Dealing With the Chronic Pain of an Autoimmune Disorder
Although the cause of rheumatoid arthritis is still unknown, there are treatments that may bring relief to those who suffer with this painful disease. This type of arthritis creates swelling in the joint linings and can cause the joints to eventually become deformed. It is more than twice more common among women than men. Most people with rheumatoid arthritis start seeing the symptoms during middle age. Other risk factors include a family history of RA and smoking.
This disease may flare up at any time, with symptoms coming and going in the early stages. Since it is a systemic condition, it may also attack the organs. In order to maintain a normal lifestyle, it is important to have early diagnosis and treatment.
Symptoms and Diagnosis of Rheumatoid Arthritis
The symptoms may be intermittent during the early stages of this type of arthritis. It often starts in the hands, wrists and feet. As the disease advances, some of the larger joints, such as the knees, hip and shoulders, may suffer. The pain may be mild or excruciating.
Most people with rheumatoid arthritis experience more than one of the many symptoms:
- swelling and pain in the joints
- joint misalignment
- arthritis symptoms in any of the organs
- swollen and red hands
- bumps on the arms, also known as rheumatoid nodules
- stiffness after immobility
- fatigue and fever
- weight loss
The doctor will need to do a series of tests to determine if the problem is the result of rheumatoid arthritis. X-rays, an MRI, a joint ultrasound, a bone density test and blood tests will help in the diagnosis.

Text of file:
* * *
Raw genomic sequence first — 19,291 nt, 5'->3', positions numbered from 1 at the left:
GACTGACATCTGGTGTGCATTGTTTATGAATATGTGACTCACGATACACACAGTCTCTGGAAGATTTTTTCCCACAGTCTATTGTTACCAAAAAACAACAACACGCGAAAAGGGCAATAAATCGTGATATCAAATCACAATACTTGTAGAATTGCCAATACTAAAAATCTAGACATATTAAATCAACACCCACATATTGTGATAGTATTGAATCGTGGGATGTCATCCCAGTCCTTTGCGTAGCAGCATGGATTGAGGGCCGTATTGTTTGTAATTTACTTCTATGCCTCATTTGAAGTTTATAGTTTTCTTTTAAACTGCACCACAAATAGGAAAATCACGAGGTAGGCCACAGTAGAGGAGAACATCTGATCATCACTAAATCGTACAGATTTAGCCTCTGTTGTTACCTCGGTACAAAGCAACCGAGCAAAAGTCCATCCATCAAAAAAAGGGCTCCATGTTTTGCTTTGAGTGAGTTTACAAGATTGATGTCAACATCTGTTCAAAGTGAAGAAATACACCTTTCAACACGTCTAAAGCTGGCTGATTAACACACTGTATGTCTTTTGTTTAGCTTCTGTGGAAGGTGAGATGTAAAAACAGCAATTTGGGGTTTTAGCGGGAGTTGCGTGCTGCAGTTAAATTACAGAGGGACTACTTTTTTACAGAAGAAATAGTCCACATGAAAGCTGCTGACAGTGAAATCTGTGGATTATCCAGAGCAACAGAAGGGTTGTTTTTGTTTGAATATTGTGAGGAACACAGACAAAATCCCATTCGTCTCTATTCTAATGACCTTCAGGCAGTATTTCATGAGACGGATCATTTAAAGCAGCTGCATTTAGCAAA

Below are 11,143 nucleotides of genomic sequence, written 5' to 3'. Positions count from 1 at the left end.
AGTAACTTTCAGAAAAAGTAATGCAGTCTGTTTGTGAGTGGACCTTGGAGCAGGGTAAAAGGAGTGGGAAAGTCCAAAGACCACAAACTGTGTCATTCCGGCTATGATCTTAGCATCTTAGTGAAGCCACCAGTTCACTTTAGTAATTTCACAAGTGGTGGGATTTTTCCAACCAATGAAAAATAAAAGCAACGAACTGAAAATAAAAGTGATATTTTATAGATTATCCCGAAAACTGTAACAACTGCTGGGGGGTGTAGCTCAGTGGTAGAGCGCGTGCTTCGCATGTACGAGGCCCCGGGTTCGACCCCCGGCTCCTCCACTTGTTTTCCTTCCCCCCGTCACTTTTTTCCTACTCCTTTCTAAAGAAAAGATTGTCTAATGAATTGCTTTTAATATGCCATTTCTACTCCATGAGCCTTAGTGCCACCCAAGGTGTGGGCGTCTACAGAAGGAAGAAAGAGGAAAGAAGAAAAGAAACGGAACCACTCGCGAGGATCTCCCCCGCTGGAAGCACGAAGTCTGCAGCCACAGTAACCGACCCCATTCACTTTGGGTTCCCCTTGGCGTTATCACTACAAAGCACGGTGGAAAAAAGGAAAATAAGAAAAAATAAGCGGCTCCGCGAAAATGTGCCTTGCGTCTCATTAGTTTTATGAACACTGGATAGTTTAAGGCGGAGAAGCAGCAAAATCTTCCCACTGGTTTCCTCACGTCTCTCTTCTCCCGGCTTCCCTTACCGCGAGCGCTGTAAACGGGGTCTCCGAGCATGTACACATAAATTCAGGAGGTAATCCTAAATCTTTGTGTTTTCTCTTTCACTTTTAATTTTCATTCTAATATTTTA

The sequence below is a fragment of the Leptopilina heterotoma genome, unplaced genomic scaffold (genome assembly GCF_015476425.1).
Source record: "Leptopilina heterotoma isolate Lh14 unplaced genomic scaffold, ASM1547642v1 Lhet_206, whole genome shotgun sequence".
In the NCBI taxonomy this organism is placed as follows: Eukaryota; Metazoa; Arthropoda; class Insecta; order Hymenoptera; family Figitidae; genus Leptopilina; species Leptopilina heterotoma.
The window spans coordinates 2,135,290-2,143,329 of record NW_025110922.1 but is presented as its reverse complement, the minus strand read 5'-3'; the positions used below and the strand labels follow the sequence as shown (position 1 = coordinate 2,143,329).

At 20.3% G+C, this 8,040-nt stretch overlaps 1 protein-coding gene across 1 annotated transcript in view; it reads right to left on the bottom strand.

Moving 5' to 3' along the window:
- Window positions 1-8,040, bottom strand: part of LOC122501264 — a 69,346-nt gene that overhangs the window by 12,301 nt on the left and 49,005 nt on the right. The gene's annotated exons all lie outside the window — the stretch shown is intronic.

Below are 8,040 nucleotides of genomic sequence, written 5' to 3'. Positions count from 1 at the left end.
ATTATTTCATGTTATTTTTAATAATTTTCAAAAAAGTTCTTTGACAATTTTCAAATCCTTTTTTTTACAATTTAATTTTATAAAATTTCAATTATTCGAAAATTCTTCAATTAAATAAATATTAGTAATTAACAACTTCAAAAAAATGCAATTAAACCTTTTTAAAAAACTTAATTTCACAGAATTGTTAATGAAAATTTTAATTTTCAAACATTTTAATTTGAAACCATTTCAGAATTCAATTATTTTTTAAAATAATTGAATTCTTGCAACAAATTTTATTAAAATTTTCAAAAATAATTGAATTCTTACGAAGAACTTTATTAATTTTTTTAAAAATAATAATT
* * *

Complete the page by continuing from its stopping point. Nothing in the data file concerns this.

Rheumatoid Arthritis Treatment
Since each person with this disease experiences a different combination of symptoms, most medical professionals prefer to treat each person on an individual basis. The more severe and varied the symptoms, the more aggressive the treatment may be. The primary attention will be on reducing fever, inflammation and pain, while attempting to halt the progression of the arthritis.
If someone has rheumatoid arthritis, it’s a good idea to see a rheumatologist, a physician who specializes in this disease. A family doctor will have the names of specialists.
The doctor will likely prescribe drugs to help treat the symptoms rheumatoid arthritis. Some of these may include:
- NSAIDs – Nonsteroidal Anti-Inflammatory Drugs, such as ibuprofen, ASPIRIN®, valdecoxib or celecoxib.
- Analgesics – Drugs such as acetaminophen or propoxyphene may help with the pain, but they may not reduce the inflammation.
- Prednisone – Low doses may help prevent further joint damage from the inflammation.
- Anti-gout medications – Colchicine is usually prescribed for patients who have rheumatoid arthritis and gout flares at the same time.
According to the Arthritis Foundation website, other treatments for rheumatoid arthritis may include disease modifying antirheumatic drugs, biologic response modifiers or protein-A immuoadsorption therapy.
Some people who suffer from rheumatoid arthritis may find relief from alternative treatments. Some of these may include:
- tai chi
- stress management
Nutritional supplements may also help, but consult with the doctor because they may interfere with the prescribed medication. People having trouble with mobility may need to use crutches, braces, orthotics or other devices.
Rheumatoid arthritis is a difficult disease to contend with, since there are no known causes. However, with early diagnosis and treatment, the symptoms may subside enough for the sufferers to live a normal life.